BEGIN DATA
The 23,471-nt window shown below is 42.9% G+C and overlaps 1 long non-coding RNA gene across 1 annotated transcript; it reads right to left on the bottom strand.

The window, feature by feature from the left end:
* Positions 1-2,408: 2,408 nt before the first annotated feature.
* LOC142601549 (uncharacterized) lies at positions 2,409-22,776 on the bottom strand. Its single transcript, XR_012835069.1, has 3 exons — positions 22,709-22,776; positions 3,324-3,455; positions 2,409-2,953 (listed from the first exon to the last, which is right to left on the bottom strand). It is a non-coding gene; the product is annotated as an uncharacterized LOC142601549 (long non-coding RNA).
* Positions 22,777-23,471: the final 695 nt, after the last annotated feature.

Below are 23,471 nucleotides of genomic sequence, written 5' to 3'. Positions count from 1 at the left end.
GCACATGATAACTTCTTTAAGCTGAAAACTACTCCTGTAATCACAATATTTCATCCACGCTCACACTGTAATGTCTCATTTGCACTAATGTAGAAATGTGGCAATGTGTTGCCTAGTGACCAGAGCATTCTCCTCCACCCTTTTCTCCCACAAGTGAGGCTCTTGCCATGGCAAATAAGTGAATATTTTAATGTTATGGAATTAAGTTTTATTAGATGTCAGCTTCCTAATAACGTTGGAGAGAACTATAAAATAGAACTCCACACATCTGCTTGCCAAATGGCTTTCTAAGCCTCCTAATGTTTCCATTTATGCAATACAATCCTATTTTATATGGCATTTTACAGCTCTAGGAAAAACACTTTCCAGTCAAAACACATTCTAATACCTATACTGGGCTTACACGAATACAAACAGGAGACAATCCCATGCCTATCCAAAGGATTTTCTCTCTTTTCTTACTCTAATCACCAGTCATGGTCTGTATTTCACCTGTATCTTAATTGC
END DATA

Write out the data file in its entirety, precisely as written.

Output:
The 23,471-nt window shown below is 42.9% G+C and overlaps 1 long non-coding RNA gene across 1 annotated transcript; it reads right to left on the bottom strand.

The window, feature by feature from the left end:
* Positions 1-2,408: 2,408 nt before the first annotated feature.
* LOC142601549 (uncharacterized) lies at positions 2,409-22,776 on the bottom strand. Its single transcript, XR_012835069.1, has 3 exons — positions 22,709-22,776; positions 3,324-3,455; positions 2,409-2,953 (listed from the first exon to the last, which is right to left on the bottom strand). It is a non-coding gene; the product is annotated as an uncharacterized LOC142601549 (long non-coding RNA).
* Positions 22,777-23,471: the final 695 nt, after the last annotated feature.

Below are 23,471 nucleotides of genomic sequence, written 5' to 3'. Positions count from 1 at the left end.
GCACATGATAACTTCTTTAAGCTGAAAACTACTCCTGTAATCACAATATTTCATCCACGCTCACACTGTAATGTCTCATTTGCACTAATGTAGAAATGTGGCAATGTGTTGCCTAGTGACCAGAGCATTCTCCTCCACCCTTTTCTCCCACAAGTGAGGCTCTTGCCATGGCAAATAAGTGAATATTTTAATGTTATGGAATTAAGTTTTATTAGATGTCAGCTTCCTAATAACGTTGGAGAGAACTATAAAATAGAACTCCACACATCTGCTTGCCAAATGGCTTTCTAAGCCTCCTAATGTTTCCATTTATGCAATACAATCCTATTTTATATGGCATTTTACAGCTCTAGGAAAAACACTTTCCAGTCAAAACACATTCTAATACCTATACTGGGCTTACACGAATACAAACAGGAGACAATCCCATGCCTATCCAAAGGATTTTCTCTCTTTTCTTACTCTAATCACCAGTCATGGTCTGTATTTCACCTGTATCTTAATTGC